If we take the naive view of history, the answer is yes, we know exactly what we are doing. One of the more popular understandings of the Civil Rights Movement is that it was successful precisely because it overcame more hostile and militant approaches to ending black plight. This is certainly true, but this “overcoming” wasn’t quite the spiritual perseverance detailed in “We Shall Overcome.” Labeled  “un-Christian,” “radical,” and “communist,” black people who didn’t quite align with the doctrine of organizations like the Southern Christian Leadership Conference were actively pushed to the margins. They weren’t invited to meetings, marches and cookouts, and they weren’t allowed to participate in demonstrations. Overcoming was a very active verb.

The benefits of that particular overcoming are clear: I probably wouldn’t be typing this if the SCLC had failed and various splinter organizations (and their particular goals) had been the faces of the Civil Rights Movement. Yet, I wonder how necessary it is to continue the homogenizing tradition of the SCLC when it [over]came at the expense of the goals and methods of organizations like SNCC, CORE and later the Combahee River Collective.

To go further, I wonder what we miss when we see Jay Z just as a successful black man, a guy who “made it,” when he is both a guy who made it and a guy who makes it by selling, music, concert tickets, clothing and sports teams to kids like the ones on that podium. This doesn’t mean that Jay Z is some kind of evil businessman; he really seems to have been acting with the best intentions. But when blackness is understood singularly, like a cloak that veils all other differences, the business that Jay Z was involved in vanishes. This vanishing makes us unable to think critically about Jay Z’s involvement in the Barclays Center without claiming that he has “betrayed” black people, which is a gross oversimplification. The guy clearly loves Brooklyn.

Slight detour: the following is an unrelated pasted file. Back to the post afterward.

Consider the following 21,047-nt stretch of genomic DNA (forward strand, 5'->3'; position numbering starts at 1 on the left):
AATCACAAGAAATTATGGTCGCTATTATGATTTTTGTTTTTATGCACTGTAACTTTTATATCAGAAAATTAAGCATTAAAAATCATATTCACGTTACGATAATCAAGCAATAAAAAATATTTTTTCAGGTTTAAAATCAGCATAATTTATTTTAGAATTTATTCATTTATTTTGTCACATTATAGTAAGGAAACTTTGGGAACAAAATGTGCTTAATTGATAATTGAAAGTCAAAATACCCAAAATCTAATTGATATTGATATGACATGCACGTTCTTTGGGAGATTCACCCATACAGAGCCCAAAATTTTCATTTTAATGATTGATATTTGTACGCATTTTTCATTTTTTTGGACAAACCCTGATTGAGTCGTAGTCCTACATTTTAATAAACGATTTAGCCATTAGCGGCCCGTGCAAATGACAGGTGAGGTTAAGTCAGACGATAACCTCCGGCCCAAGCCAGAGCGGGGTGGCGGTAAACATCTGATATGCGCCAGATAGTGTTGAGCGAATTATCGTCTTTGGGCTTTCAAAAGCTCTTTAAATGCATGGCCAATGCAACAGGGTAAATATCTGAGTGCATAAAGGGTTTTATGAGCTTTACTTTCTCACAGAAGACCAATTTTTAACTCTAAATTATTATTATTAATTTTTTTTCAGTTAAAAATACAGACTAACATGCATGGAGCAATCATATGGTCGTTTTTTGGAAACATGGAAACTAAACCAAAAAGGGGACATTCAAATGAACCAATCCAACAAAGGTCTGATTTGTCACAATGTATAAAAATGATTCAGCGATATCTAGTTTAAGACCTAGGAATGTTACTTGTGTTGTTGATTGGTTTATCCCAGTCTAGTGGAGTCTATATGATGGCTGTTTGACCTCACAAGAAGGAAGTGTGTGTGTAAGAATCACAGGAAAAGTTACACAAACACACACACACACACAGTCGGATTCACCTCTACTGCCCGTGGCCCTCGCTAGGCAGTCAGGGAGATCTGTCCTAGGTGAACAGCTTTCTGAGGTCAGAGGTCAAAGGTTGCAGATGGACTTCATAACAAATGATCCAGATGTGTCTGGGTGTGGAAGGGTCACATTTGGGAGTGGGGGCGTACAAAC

In the end, if the world is indeed “under new management” as Jay Z says on “Open Letter,” I think we need to adjust how we work. If we continue to use the same familiar techniques and routines when the world is changing around us, our ability to solve problems is diminished. This doesn’t mean starting from scratch – race still shapes the world in undeniable ways – but it does mean looking at the complexity of the world and confronting that complexity head-on, not lamely reducing it to just race or just gender or just class or just evil. There’s nothing inherently wrong with reduction or even having priorities, but there are consequences. If life is hard knock, why pretend that it’s easy?


More Than Money: On the Atlanta Braves’ Plan to Leave Turner Field

Braves Ticket Sales 2012

Braves Tickets Sales 2012 (Source)

A friend of mine recently wrote an article about the Atlanta Braves’ plans to leave their current home of Turner Field and relocate to a suburban area north of Atlanta. The Braves’ management have strangely claimed that the move is necessary because of chronic transit issues. As Eric notes, these issues aren’t likely to be mitigated or fixed by this planned relocation. In addition to the pure truth that virtually nowhere in Atlanta is immune to transit issues, the site of relocation is not only near an especially traffic-ridden intersection, it is beyond the reach of MARTA, Atlanta’s public transit authority.

Rightfully so, I think, Eric calls our attention to the demographic affinities between the Braves’ fan base and the people living in the area around the site’s new location. The Braves management itself also calls our attention to this affinity, noting that, “The new stadium will be located near the geographic center of the Braves’ fan base.” After pointing to this affinity, Eric then highlights the implicit and historical antagonism between that fan base and the people living around Turner Field’s current location. The former is largely white and middle class while the latter are largely black and lower income. Thus, he concludes that the Braves’ move is fairly racist. Of course, things don’t actually line up so clearly along a racial divide. Cobb County is not some lily-white Pleasantville and Southeast Atlanta is not Harlem (Plus, even Harlem isn’t Harlem). But race definitely looms large in the Braves decision, which was Eric’s point.